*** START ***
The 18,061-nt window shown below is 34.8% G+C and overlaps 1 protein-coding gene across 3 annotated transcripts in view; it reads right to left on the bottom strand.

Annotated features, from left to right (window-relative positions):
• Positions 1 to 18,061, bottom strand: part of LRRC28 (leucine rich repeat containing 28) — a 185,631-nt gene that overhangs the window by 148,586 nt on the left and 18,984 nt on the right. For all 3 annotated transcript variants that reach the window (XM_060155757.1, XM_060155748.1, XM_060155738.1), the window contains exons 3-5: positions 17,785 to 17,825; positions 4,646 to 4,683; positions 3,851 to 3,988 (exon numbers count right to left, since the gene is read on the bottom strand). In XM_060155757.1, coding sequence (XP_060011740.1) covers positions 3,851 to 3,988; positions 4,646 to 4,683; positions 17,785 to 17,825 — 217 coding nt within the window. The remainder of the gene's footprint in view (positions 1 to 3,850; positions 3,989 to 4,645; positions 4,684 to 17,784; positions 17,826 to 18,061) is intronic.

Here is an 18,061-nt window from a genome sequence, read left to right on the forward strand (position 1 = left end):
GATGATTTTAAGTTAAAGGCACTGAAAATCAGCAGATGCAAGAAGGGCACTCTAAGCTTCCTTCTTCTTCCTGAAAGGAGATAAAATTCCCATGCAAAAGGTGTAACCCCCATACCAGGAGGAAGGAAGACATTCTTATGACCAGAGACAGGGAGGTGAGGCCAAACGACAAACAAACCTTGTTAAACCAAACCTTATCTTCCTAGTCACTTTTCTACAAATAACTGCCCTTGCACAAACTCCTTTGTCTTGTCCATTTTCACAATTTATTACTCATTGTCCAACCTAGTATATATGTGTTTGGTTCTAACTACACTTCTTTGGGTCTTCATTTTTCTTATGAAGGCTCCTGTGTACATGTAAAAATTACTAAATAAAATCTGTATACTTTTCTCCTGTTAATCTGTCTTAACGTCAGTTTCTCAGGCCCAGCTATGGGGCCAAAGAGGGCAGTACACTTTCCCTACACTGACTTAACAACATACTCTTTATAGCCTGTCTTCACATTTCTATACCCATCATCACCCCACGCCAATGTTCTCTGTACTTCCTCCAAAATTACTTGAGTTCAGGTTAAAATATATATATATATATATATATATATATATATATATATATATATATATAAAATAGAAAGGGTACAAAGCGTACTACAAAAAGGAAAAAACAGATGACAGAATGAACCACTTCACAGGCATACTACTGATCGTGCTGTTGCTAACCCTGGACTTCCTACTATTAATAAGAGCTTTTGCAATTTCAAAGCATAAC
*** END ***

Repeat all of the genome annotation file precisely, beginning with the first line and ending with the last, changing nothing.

The 18,061-nt window shown below is 34.8% G+C and overlaps 1 protein-coding gene across 3 annotated transcripts in view; it reads right to left on the bottom strand.

Annotated features, from left to right (window-relative positions):
• Positions 1 to 18,061, bottom strand: part of LRRC28 (leucine rich repeat containing 28) — a 185,631-nt gene that overhangs the window by 148,586 nt on the left and 18,984 nt on the right. For all 3 annotated transcript variants that reach the window (XM_060155757.1, XM_060155748.1, XM_060155738.1), the window contains exons 3-5: positions 17,785 to 17,825; positions 4,646 to 4,683; positions 3,851 to 3,988 (exon numbers count right to left, since the gene is read on the bottom strand). In XM_060155757.1, coding sequence (XP_060011740.1) covers positions 3,851 to 3,988; positions 4,646 to 4,683; positions 17,785 to 17,825 — 217 coding nt within the window. The remainder of the gene's footprint in view (positions 1 to 3,850; positions 3,989 to 4,645; positions 4,684 to 17,784; positions 17,826 to 18,061) is intronic.

Here is an 18,061-nt window from a genome sequence, read left to right on the forward strand (position 1 = left end):
GATGATTTTAAGTTAAAGGCACTGAAAATCAGCAGATGCAAGAAGGGCACTCTAAGCTTCCTTCTTCTTCCTGAAAGGAGATAAAATTCCCATGCAAAAGGTGTAACCCCCATACCAGGAGGAAGGAAGACATTCTTATGACCAGAGACAGGGAGGTGAGGCCAAACGACAAACAAACCTTGTTAAACCAAACCTTATCTTCCTAGTCACTTTTCTACAAATAACTGCCCTTGCACAAACTCCTTTGTCTTGTCCATTTTCACAATTTATTACTCATTGTCCAACCTAGTATATATGTGTTTGGTTCTAACTACACTTCTTTGGGTCTTCATTTTTCTTATGAAGGCTCCTGTGTACATGTAAAAATTACTAAATAAAATCTGTATACTTTTCTCCTGTTAATCTGTCTTAACGTCAGTTTCTCAGGCCCAGCTATGGGGCCAAAGAGGGCAGTACACTTTCCCTACACTGACTTAACAACATACTCTTTATAGCCTGTCTTCACATTTCTATACCCATCATCACCCCACGCCAATGTTCTCTGTACTTCCTCCAAAATTACTTGAGTTCAGGTTAAAATATATATATATATATATATATATATATATATATATATATATATATATAAAATAGAAAGGGTACAAAGCGTACTACAAAAAGGAAAAAACAGATGACAGAATGAACCACTTCACAGGCATACTACTGATCGTGCTGTTGCTAACCCTGGACTTCCTACTATTAATAAGAGCTTTTGCAATTTCAAAGCATAAC